While apartment construction in the rest of the country dipped over the last year, the Jacksonville metro apartment inventory grew by more than half over the same time period, according to preliminary data and projections compiled by apartment market researcher Yardi Matrix.
That same survey found the Jacksonville metro area has the fourth-fastest rising rents among large cities.
Yardi studies more than 130 markets around the U.S. and collects data on more than 16 million apartments on a monthly basis, said the firm’s Director for Business Intelligence Doug Ressler.
The research involves a little bit of stretching the truth, Ressler said.
“We call as renters and we try and find the rental quotes that a renter would walk into and get from a property,” he said. “So, we do every property. We do every unit configuration in the property and we call as renters on a continuing basis.”
Ressler said in addition to providing paying subscribers with data on housing stock, the firm also calls developers in major metros to collect information about planned construction.
The researchers concluded developers in the Jacksonville metro area — which Yardi classifies as Duval, Clay, Nassau and Saint Johns counties — are building 2,576 units this year, compared with 1,710 in 2017. The 2018 number is largely a projection because many apartment developments are in early planning stages and the year is a little more than half over.
As the Jacksonville area’s apartment stock skyrockets, its rent prices are also steadily ticking upward, on track to increase by almost 6 percent over last year while the national rent growth rate is projected to be static. But Ressler said the area’s 2.5 percent job growth and swelling population could help renters keep pace.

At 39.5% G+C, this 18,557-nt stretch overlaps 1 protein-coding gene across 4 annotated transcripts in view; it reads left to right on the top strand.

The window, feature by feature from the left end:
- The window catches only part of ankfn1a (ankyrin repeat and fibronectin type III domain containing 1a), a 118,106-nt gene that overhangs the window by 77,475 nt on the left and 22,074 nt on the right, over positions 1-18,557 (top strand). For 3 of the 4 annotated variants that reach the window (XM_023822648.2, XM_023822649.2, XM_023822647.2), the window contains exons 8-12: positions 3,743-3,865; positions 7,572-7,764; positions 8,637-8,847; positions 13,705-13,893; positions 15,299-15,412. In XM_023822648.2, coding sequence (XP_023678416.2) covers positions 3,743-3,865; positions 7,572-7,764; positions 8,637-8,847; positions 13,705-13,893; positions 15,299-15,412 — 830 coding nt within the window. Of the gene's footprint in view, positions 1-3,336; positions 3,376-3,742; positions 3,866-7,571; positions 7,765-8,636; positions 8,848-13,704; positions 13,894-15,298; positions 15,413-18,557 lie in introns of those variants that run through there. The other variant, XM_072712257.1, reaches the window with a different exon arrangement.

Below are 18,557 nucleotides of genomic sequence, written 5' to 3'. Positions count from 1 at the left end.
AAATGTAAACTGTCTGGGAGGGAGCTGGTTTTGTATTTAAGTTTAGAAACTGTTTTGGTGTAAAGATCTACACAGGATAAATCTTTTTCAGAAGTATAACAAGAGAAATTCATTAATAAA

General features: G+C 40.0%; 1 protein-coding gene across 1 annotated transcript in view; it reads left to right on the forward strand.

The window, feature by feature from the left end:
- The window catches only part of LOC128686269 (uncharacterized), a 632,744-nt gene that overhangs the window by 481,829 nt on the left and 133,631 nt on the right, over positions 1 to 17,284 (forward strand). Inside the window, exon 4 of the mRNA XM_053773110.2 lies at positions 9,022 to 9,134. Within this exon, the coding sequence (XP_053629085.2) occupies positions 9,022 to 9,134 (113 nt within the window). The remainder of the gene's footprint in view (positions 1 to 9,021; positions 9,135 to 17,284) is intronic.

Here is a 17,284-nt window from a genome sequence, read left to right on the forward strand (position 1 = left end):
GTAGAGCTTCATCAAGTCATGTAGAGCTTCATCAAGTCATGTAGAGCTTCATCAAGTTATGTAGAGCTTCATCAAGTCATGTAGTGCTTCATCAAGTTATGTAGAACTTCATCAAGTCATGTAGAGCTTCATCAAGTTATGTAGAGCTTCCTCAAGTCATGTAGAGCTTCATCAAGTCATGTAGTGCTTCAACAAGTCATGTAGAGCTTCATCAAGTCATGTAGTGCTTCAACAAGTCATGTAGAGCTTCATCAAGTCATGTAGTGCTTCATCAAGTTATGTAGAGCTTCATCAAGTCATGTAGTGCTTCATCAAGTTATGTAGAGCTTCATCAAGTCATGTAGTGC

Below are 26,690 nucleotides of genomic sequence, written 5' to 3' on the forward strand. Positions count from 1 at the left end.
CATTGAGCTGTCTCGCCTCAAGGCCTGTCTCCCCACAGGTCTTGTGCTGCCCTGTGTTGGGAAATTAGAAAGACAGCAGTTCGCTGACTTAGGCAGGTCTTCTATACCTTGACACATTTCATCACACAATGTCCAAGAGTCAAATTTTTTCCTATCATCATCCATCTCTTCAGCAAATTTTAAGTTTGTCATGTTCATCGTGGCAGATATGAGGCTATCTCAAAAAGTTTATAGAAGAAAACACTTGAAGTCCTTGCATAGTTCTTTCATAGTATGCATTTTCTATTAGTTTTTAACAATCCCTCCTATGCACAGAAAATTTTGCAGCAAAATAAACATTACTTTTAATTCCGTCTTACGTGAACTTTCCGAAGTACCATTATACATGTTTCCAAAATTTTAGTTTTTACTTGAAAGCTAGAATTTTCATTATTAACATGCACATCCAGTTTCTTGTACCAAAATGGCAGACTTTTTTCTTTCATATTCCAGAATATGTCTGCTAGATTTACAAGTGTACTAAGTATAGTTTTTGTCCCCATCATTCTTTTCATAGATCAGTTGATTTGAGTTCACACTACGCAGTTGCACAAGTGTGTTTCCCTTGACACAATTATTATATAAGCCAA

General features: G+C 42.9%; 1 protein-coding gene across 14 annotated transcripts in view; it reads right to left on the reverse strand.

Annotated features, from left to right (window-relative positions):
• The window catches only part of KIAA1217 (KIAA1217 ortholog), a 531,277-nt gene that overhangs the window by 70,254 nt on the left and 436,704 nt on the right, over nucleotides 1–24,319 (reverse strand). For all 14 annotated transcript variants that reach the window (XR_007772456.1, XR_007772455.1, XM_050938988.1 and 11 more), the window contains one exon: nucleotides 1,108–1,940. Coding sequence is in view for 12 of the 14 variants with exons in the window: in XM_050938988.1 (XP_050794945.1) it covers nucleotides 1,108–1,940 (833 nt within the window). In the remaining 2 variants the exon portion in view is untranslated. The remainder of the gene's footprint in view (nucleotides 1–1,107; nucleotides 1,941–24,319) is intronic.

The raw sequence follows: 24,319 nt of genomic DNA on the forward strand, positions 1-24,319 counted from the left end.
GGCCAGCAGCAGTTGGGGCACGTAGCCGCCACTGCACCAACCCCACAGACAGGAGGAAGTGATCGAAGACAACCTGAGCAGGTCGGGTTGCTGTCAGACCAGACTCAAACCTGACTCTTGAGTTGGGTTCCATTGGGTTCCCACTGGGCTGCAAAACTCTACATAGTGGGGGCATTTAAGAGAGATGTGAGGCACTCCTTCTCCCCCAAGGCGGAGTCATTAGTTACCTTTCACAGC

“It’s very bullish right now,” he said. “Jacksonville is running above the national average for non-farm employment. When you look at the employment sectors that Jacksonville offers, it offers a wide variety. So, it’s not strictly a one industry town… it has shown positive growth among all those different categories.”
As comprehensive as Yardi’s commercial apartment data set is, the researcher is only tracking “market rate properties,” which are units that aren’t restricted by affordable housing laws. Market rate properties are by and large out of reach for most of Duval County’s poor. In its 2016 “Jacksonville Block by Block” study, researchers at the Jessie Ball DuPont Fund found more than three-fourths people earning less than 30 percent of the area’s median income — less than $18,990 — are “extremely cost-burdened” when it comes to housing, meaning they spend more than 50 percent of their income on housing.
The National Low Income Housing Coalition estimates, in order to rent a studio or one-bedroom apartment, a Duval County resident would need to earn at least $24,160 to $31,000 a year.